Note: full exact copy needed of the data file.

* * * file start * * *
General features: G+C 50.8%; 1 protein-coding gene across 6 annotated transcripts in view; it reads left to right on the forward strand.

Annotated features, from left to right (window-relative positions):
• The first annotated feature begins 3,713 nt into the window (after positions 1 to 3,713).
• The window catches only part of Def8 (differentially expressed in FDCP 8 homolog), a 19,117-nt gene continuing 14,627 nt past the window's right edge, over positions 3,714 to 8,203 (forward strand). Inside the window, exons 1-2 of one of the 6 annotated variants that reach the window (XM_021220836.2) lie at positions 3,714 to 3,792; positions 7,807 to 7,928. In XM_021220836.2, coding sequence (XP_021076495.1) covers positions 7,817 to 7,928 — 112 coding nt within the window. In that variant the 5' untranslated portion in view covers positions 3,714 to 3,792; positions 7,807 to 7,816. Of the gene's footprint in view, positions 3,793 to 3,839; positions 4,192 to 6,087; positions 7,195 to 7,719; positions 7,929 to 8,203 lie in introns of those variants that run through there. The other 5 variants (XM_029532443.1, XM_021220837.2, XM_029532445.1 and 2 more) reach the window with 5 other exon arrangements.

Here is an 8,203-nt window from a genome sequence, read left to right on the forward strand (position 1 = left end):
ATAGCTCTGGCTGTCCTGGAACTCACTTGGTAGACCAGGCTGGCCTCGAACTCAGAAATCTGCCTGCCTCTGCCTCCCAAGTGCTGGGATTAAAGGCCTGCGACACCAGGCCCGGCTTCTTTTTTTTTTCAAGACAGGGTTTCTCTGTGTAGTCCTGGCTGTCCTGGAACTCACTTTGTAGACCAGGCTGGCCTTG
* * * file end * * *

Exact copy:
General features: G+C 50.8%; 1 protein-coding gene across 6 annotated transcripts in view; it reads left to right on the forward strand.

Annotated features, from left to right (window-relative positions):
• The first annotated feature begins 3,713 nt into the window (after positions 1 to 3,713).
• The window catches only part of Def8 (differentially expressed in FDCP 8 homolog), a 19,117-nt gene continuing 14,627 nt past the window's right edge, over positions 3,714 to 8,203 (forward strand). Inside the window, exons 1-2 of one of the 6 annotated variants that reach the window (XM_021220836.2) lie at positions 3,714 to 3,792; positions 7,807 to 7,928. In XM_021220836.2, coding sequence (XP_021076495.1) covers positions 7,817 to 7,928 — 112 coding nt within the window. In that variant the 5' untranslated portion in view covers positions 3,714 to 3,792; positions 7,807 to 7,816. Of the gene's footprint in view, positions 3,793 to 3,839; positions 4,192 to 6,087; positions 7,195 to 7,719; positions 7,929 to 8,203 lie in introns of those variants that run through there. The other 5 variants (XM_029532443.1, XM_021220837.2, XM_029532445.1 and 2 more) reach the window with 5 other exon arrangements.

Here is an 8,203-nt window from a genome sequence, read left to right on the forward strand (position 1 = left end):
ATAGCTCTGGCTGTCCTGGAACTCACTTGGTAGACCAGGCTGGCCTCGAACTCAGAAATCTGCCTGCCTCTGCCTCCCAAGTGCTGGGATTAAAGGCCTGCGACACCAGGCCCGGCTTCTTTTTTTTTTCAAGACAGGGTTTCTCTGTGTAGTCCTGGCTGTCCTGGAACTCACTTTGTAGACCAGGCTGGCCTTG